While Acer sent across its brand new Chromebook 11 for me to try out, here’s what I decided: I was going to use this baby as my primary computer for at least a few weeks. I would use it to write, research, play music, check email, and a bunch of other things.
A Chromebook, if you haven’t been keeping up, is a laptop that runs Google’s Chrome OS. If you’ve ever used Chrome — the browser — on Windows or a Mac, Chrome OS will be familiar territory. On a Chromebook, the browser is the operating system, and any applications you install are essentially Chrome browser extensions that runs in chrome tabs when you launch them. It’s a radical simplification of the computing experience, which makes the web your exclusive playground to achieve anything that you’ve used a traditional laptop for. The downside of being web-first is that a Chromebook is actually useless if you don’t have a constant internet connection.
Over time, Google has evolved Chrome OS to work better offline. And the application library is vastly better than what it was just a couple of years ago. You can now run the VLC media player, Dropbox, and OneDrive on a Chromebook. You can even run Chrome-based versions of heavy-duty apps like Photoshop and Microsoft Word.
However can a Chromebook be your daily driver?
Thus what was it like to virtually use this thing? One word: Limiting. The Chromebook’s productivity is restricted to apps like Google Docs and whatever else can run in a browser. If you have any major desktop apps that you rely on, you’re going to have to look for web-based alternatives.
Some things like word processing isn’t an issue. Google Docs and Microsoft Office on the web are really powerful, letting you create, edit, and share documents, spreadsheets, and presentations easily. If that’s all that you need — and you have reliable internet access —a Chromebook would be perfect for you. Schools and colleges whose needs are limited to these tools, in particular, would benefit immensely.
Entertainment wasn’t really a strong suit of Chrome OS before, but Google has made significant strides in this area. You can store media on the laptop’s internal storage and play back anything using the Chrome OS version of VLC. At that, Google gives you a bunch of movies for free on Google Play, but you’ll need to stream them using WiFi.
The only drawback that I found was that Google Play Music isn’t officially available in India, which means that if you have a large music collection, you’ll need to upload it to Google Drive where it will eat up precious storage space. This is less than idea, because you’ll be stuck with a boring file system-style menu of your music library and won’t have the great album art and the slick experience that Google Play Music users in other countries get.
The Chrome Web Store also has a limited selection of fairly basic games — think Angry Birds — that you can download and play, and you can also download any books you’ve bought from the Play Store to read them offline.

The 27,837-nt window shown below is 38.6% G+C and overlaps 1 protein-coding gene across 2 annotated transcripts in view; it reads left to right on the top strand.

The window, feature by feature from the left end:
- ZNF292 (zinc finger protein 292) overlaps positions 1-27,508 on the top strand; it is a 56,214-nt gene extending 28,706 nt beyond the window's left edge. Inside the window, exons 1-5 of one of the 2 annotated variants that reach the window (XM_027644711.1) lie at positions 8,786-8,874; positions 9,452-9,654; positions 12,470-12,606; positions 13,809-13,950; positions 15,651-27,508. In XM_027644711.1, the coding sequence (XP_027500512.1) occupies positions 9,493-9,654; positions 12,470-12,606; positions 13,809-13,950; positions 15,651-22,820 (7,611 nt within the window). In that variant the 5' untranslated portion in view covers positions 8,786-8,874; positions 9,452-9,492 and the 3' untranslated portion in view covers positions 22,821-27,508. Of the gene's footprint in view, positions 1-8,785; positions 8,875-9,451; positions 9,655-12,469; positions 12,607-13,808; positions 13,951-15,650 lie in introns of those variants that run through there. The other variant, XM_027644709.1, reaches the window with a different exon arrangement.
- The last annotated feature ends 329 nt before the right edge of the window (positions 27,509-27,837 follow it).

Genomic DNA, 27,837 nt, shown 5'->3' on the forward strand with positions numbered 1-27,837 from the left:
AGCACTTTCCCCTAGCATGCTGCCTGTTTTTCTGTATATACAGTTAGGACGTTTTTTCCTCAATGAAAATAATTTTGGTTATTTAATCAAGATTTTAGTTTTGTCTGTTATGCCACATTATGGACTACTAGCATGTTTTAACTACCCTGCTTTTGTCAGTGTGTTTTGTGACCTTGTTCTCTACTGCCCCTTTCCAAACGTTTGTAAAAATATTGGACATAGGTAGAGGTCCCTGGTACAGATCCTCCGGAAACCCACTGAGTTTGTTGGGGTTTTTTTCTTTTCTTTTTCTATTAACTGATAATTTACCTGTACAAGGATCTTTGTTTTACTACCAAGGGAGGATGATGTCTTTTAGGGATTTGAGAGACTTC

Almost all the apps available on Chrome can be accessed through the browser on other computers, however Chromebooks can only run software either available on the Chrome Web Store or a website. Regular desktops apps can’t be installed.
Setting up the Acer was easy enough. It booted incredible fast — under 10 seconds — but then asked me to connect to a WiFi network. This was mandatory — and a bit of a letdown — because it means that unless you’re online, you’re not going anywhere with it. Once I connected, I was required to login with a Google account. That was it.
Here’s what Chrome OS looks like. The tray on the bottom right lets you control WiFi, check on the battery, and fiddle around with settings, where you can change that wallpaper and switch the bluetooth on or off. On the left is an app launcher, which is like the Start Menu on Windows, and gives you access to apps you download from the Chrome Web Store.
The Chromebook’s offline capabilities include playing games, using to-do list apps like Wunderlist, Offline Gmail, Calendar, and Google Docs. I could use all these apps without an internet connection and any changes I made offline would sync up when the Chromebook was connected to the internet — handy if you’re WiFi is acting up or if you’re on a flight.
So what’s the verdict? At the beginning of this review, I said that I planned to use the Chromebook as my primary laptop for a few weeks. I wasn’t able to get even close to it. I tried it for a couple of days but ended up finding the always-connected-to-the-internet requirement a bit restrictive. And the lack of any expandable storage made the Acer 11 a bit of a non-starter. Battery life averaged at around 6 hours with medium usage — not bad, but not great.
Can the Acer Chromebook 11 replace your laptop? At around Rs. 17,000, I would say almost. It’s thin, light, and portable. However Chrome OS, in its current avatar, is still too limiting, and I’d be more comfortable recommending this as a secondary device to do lightweight tasks on.